Carolina Panthers’ 2011 Season Review: The Offensive Line | Bleacher Report

Carolina Panthers’ 2011 Season Review: The Offensive Line | Bleacher Report.

Today I’m going to wrap up my review on the offensive side of the ball with a look at how the offensive line performed for last year’s 6-10 Carolina Panthers.

In short, I think the offensive line did a more than serviceable job in 2011. How much criticism can you give to a group that lead the way for the league’s third-best rushing offense, allowed just 65 quarterback hits and was in the bottom half in the league in sacks allowed despite having a mobile rookie quarterback.

The one thing I will say is that while the Panthers have a strong starting five, they do need to add some depth at the guard and tackle positions. They are solid at center and will be for a long time, as Ryan Kalil has quietly become one of the best centers in the league and hasn’t missed a start in the last three seasons.

Outside Kalil though, only the left side of the o-line is set. Jordan Gross is one of the better left tackles in the league, starting in all 135 games he’s played for the Panthers. Left guard Travelle Wharton has done some impressive things in his eight years with the Panthers.

However, head coach Ron Rivera was forced to mix and match some pieces to Kalil’s right in order to field a healthy offensive line every week. Jeff Otah, the team’s 2008 first-round pick, hasn’t made the Panthers’ lives any easier. After showing flashes of Pro-Bowl talent his first two years in Carolina, Otah has only managed to make four starts in the past two seasons and has yet to play through a full season without injury.

But Otah is a guy the Carolina coaching staff refuses to give up on. Despite suffering knee injuries each of the last two seasons, Rivera and company still believe that Otah can get healthy and continue to develop into one of the stronger tackles in the league. If this is the case, then the Panthers could potentially field one of the better offensive lines in football.

Geoff Schwartz started all 16 games for Carolina in 2010 (11 at right guard) and missed last season with a hip injury. While his presence was missed, it’s not like the offense flourished behind the line that saw him and Garry Williams (who also missed last season with an injury) anchoring the right side of that line.

With the injuries to Otah, Schwartz and Williams, the Panthers relied heavily on undrafted rookie Byron Bell and free-agent signee Geoff Hangartner.

Hangartner was drafted by the Panthers in 2005 and spent four seasons in Carolina before his two-year stint with the Bills. After the Panthers signed him to a one year deal, he fit easily back in at the right guard position where he started all 16 games. I’m not sure he’ll be anything more than a 2011 band-aid in Carolina—with several players coming off injury and the need to cut down salary. However, if a player or two suffers a setback in their recovery, the Panthers might be interested in bringing back Hagartner for another season.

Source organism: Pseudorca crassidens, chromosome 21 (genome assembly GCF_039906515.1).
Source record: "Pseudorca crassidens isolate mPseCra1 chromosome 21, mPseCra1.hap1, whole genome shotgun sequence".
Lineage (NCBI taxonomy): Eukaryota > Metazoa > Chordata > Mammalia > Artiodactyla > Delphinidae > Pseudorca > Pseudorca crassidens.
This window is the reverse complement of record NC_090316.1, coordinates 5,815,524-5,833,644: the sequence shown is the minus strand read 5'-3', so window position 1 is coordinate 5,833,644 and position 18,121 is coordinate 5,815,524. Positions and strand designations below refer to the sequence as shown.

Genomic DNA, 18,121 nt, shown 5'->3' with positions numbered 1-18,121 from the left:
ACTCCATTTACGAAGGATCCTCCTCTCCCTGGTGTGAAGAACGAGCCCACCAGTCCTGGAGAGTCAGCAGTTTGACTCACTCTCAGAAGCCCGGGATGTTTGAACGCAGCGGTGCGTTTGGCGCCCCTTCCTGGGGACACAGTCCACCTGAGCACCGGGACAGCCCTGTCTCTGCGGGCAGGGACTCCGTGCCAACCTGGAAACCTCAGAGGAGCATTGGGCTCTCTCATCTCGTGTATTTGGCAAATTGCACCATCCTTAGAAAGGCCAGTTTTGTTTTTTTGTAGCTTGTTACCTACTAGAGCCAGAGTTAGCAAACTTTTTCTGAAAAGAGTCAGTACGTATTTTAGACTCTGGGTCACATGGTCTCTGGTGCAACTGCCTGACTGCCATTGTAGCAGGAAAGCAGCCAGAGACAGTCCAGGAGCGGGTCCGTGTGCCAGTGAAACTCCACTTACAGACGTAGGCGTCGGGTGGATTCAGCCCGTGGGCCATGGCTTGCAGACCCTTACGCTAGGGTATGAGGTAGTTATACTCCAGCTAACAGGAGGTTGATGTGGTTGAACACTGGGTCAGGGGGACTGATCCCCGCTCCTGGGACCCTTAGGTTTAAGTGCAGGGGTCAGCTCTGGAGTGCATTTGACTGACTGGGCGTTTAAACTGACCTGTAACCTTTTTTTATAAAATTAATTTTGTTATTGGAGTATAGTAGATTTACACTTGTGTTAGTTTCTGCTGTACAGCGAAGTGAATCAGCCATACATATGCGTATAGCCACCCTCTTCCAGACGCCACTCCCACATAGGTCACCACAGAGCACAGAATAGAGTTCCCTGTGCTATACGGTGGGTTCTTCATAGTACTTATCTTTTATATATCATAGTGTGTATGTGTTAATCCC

Bell is another matter. The New Mexico product brought size and surprising athleticism to the right tackle position—filled the void left by Otah very well—and has a locker room presence beyond that of a rookie. Even if Otah returns completely healthy, Bell has a chance to compete for the starting guard job alongside Schwartz and Williams. The Panthers have him under contract until 2013.

Mackenzy Bernadeau has been a consistent backup during his four-year career and should continue in that role in 2012. Former Auburn Tiger Lee Ziemba also has a chance to add some depth to the line next fall.

But whether or not the Panthers could look for another starting talent depends on Otah. I’ve always liked him and still believe he has the potential to be a very good, if not great, offensive lineman. However, I just don’t think he’ll ever be able to stay healthy enough to be relied on.

Personally, I’d choose to part ways with the Pittsburgh grad. The Panthers need to cut salary regardless, and I’d love for them to take someone like California tackle Mitchell Schwartz in the second round. While that might be a reach, Carolina doesn’t have a third-round pick, and he’s someone who can come in and start immediately.

But like I said, the Panthers organization is fiercely devoted to Otah and could be very reluctant to call it quits just yet. Maybe they’ll take someone like Virginia Tech’s Jaymes Brooks in the later rounds to add depth.

But even if they don’t address it in the draft, there should be enough returning talent to duplicate 2011’s successes.

Assuming everyone returns from injury without setbacks, it’ll be very interesting to see the position battles in training camp. The way I see it, there are four players competing for two spots on the right side of the line—five if they bring back Hagartner.

2011 Performance Grade: A

I know I’ve given high marks at nearly every position thus far, but how much can you criticize the league’s seventh-best offense? The fact that the offensive line was able to be as productive as it was despite losing three starters during the season…really remarkable.


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